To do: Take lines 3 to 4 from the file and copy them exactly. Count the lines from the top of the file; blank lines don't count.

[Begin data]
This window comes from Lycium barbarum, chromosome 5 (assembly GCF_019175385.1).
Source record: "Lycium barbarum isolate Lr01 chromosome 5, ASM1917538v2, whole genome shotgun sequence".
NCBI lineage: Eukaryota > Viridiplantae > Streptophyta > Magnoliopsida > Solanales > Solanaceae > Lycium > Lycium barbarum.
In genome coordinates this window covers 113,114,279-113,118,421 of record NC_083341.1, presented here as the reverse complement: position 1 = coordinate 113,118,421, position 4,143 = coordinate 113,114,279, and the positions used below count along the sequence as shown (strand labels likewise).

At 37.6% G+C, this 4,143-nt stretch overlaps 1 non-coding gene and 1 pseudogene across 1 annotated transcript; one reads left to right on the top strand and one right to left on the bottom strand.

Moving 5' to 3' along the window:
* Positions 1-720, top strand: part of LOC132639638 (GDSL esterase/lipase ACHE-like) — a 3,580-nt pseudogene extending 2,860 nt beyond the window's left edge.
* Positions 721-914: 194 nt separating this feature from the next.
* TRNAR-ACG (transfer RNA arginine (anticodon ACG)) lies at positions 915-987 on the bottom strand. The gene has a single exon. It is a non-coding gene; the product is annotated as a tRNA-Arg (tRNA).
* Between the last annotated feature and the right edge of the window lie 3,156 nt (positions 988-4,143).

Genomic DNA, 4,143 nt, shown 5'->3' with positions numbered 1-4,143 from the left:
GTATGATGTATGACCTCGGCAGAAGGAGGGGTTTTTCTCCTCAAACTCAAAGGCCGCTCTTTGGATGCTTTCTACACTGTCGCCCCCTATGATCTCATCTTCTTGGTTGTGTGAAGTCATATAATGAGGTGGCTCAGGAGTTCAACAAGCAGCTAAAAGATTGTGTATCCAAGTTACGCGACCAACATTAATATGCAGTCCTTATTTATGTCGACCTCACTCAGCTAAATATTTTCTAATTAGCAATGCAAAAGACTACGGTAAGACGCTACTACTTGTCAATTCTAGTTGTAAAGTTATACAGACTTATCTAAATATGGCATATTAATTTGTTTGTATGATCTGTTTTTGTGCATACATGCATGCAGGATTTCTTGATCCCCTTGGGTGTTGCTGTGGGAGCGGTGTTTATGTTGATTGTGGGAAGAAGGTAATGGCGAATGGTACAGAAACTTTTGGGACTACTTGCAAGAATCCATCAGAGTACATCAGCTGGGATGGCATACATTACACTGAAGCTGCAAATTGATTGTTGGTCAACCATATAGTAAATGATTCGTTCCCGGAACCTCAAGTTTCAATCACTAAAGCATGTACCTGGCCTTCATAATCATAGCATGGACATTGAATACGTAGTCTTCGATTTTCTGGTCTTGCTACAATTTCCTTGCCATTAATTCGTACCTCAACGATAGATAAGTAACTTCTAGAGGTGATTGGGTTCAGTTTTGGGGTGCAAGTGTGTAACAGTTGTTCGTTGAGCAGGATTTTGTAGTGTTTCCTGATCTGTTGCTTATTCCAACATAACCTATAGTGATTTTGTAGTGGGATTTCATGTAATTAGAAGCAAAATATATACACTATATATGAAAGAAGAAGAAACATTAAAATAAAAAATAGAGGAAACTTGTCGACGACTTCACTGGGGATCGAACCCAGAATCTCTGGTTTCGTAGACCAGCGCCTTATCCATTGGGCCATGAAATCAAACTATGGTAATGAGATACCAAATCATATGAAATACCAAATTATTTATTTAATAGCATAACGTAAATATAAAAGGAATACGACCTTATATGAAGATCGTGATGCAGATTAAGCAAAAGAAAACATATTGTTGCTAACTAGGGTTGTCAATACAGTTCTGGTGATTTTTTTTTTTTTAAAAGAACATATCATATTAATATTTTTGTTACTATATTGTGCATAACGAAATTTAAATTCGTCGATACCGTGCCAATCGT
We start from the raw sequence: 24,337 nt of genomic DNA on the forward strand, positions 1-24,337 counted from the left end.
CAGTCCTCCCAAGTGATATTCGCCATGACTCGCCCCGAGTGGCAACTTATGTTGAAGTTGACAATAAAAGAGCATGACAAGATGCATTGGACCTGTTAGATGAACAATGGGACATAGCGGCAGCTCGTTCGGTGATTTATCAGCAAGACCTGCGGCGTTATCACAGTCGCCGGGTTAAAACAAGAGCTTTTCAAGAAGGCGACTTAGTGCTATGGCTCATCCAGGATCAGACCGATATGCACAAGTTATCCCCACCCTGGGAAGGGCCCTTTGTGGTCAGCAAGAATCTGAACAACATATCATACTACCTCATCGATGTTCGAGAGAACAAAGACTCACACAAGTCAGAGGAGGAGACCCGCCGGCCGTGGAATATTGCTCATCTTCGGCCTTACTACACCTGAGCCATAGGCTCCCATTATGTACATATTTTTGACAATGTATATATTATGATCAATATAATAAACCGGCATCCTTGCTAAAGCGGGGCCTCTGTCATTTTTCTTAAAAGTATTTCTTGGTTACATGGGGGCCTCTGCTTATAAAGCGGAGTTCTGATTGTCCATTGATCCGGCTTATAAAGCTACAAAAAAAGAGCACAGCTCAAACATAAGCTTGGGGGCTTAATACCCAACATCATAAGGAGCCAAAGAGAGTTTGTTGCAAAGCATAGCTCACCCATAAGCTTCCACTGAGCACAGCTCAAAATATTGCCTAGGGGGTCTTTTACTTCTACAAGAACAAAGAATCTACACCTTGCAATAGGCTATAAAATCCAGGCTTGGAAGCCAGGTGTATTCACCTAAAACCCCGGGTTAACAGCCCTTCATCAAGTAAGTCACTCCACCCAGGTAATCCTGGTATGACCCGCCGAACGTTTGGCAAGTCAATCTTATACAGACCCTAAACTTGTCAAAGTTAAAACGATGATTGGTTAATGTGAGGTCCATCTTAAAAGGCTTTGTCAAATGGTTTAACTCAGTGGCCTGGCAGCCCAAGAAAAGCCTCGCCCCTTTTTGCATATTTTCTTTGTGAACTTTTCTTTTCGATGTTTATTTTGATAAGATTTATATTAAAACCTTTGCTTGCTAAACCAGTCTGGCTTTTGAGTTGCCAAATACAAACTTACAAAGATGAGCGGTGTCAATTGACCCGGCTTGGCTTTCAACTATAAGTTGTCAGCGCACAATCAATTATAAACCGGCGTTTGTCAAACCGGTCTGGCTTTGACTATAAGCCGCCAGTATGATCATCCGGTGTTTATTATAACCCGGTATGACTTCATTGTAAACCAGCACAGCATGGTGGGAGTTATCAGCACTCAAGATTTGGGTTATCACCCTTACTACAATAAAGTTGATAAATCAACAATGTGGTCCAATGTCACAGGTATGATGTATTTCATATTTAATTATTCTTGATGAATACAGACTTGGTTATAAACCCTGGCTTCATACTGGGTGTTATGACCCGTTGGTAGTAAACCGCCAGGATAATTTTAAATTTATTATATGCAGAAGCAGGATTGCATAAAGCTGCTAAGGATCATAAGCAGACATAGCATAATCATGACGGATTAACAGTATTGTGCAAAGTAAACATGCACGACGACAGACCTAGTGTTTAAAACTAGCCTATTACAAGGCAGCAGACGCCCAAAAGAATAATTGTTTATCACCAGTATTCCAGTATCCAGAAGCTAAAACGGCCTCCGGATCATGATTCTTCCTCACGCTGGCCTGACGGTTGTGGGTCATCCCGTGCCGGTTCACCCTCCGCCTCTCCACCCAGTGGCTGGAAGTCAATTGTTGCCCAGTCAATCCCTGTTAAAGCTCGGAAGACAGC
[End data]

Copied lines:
NCBI lineage: Eukaryota > Viridiplantae > Streptophyta > Magnoliopsida > Solanales > Solanaceae > Lycium > Lycium barbarum.
In genome coordinates this window covers 113,114,279-113,118,421 of record NC_083341.1, presented here as the reverse complement: position 1 = coordinate 113,118,421, position 4,143 = coordinate 113,114,279, and the positions used below count along the sequence as shown (strand labels likewise).